Angela Carter (2335 words)

  • Linden Peach (University of Wales, Cardiff)

Angela Carter is one of the most important and widely studied late-twentieth-century British authors. Her relatively early death from cancer in 1992 came when she was at the height of her career and shortly after she had completed one of her best novels, Wise Children. An exemplary “postmodern”, Carter's novels and stories stand almost without parallel in British writing for their complex blending of parody, allegory and symbolism and their generic mixing of fantasy, romance, the gothic and science fiction. Her writings were deliberately foreign to the realistic representation of manners and parochial concerns which dominated British writing during the 1960s and drew increasingly on pre-novelistic forms such as the fairy …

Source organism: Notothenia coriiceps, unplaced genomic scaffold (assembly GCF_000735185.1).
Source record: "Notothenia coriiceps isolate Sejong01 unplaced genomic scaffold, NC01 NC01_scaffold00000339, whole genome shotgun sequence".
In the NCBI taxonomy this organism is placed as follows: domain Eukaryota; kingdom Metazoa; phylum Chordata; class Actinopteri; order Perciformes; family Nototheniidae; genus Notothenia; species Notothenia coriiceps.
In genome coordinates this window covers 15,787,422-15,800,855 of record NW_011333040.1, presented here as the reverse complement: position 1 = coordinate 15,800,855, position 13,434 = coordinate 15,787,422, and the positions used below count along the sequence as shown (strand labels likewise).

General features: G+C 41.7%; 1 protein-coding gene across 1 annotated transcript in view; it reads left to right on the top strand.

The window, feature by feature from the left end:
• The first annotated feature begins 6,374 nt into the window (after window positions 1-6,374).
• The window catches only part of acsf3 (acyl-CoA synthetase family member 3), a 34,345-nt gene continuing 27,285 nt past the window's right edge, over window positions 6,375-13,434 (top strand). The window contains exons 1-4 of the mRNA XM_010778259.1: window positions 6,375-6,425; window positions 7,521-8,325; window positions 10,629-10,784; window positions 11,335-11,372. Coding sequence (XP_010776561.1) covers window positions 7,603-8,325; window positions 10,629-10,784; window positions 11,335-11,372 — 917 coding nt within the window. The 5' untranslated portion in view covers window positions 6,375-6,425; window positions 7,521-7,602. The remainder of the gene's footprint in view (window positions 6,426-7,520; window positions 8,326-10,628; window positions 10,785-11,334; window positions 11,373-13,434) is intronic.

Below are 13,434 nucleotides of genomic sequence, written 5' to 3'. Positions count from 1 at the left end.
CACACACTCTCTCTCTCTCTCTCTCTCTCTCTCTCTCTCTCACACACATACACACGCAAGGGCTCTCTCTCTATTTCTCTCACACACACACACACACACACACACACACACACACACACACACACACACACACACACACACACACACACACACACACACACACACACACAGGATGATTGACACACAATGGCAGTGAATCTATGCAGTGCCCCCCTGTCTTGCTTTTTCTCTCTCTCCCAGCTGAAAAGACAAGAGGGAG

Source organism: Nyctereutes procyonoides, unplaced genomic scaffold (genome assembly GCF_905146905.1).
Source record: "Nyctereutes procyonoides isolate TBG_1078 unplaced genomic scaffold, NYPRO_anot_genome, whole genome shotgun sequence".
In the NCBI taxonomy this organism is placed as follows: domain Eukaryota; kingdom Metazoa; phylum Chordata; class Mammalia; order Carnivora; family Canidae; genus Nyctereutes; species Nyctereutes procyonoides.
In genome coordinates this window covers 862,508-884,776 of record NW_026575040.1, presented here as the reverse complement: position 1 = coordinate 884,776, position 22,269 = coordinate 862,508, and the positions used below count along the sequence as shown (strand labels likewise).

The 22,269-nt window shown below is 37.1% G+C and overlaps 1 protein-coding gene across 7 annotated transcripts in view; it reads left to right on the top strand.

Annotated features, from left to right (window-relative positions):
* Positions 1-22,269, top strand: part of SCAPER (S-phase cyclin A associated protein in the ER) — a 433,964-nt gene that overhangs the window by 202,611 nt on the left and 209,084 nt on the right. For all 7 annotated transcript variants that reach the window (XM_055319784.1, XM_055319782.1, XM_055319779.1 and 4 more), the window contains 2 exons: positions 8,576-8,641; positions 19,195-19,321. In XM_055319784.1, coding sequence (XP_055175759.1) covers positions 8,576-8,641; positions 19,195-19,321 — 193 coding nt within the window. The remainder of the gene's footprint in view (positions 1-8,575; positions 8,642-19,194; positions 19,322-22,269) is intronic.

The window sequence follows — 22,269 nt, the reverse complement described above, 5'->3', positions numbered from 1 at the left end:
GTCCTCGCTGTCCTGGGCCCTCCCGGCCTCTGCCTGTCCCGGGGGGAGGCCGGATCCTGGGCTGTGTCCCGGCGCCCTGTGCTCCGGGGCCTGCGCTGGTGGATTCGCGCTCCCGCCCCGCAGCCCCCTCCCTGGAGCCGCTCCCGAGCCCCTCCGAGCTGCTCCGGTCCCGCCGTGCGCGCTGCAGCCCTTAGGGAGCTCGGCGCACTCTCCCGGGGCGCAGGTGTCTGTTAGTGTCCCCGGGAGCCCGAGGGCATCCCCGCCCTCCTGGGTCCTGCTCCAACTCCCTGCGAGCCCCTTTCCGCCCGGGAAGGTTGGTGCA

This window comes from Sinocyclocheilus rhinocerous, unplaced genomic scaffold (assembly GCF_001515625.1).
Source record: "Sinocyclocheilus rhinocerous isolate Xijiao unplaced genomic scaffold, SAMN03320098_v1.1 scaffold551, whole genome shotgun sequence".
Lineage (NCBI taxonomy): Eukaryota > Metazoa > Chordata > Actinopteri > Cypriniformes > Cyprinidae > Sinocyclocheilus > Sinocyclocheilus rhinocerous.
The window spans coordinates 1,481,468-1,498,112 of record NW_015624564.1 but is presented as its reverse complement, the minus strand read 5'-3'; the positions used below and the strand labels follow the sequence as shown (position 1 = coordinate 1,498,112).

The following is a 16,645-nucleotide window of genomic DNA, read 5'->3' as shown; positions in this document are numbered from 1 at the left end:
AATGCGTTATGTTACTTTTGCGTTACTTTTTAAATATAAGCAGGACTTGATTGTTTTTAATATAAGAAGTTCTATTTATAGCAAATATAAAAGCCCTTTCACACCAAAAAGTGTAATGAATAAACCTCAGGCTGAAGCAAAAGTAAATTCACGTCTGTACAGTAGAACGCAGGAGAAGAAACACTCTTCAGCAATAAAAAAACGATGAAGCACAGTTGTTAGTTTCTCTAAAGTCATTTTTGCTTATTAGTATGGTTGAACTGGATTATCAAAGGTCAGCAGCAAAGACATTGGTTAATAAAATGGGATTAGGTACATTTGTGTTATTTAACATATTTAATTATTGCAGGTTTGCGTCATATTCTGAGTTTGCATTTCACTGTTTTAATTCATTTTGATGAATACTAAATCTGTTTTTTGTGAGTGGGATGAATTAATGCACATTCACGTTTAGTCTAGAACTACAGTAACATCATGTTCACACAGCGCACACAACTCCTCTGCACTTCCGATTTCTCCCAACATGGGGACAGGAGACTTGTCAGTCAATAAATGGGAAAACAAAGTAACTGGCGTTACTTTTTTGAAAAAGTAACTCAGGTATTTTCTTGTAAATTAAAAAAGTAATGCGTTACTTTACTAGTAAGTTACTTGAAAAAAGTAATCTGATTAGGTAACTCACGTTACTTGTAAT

Citation:
Peach, Linden. "Angela Carter". The Literary Encyclopedia. First published 15 March 2001
[http://www.litencyc.com/php/speople.php?rec=true&UID=5060, accessed 08 December 2016.]

Articles on Carter's works

  1. Nights at the Circus
  2. The Bloody Chamber and Other Stories
  3. The Magic Toyshop
  4. The Passion of New Eve
  5. The Sadeian Woman
  6. Wise Children

Related Groups

  1. Gothic, Grotesque & Supernatural Fiction
  2. Magical Realism in Literature
  3. Metafictional Writing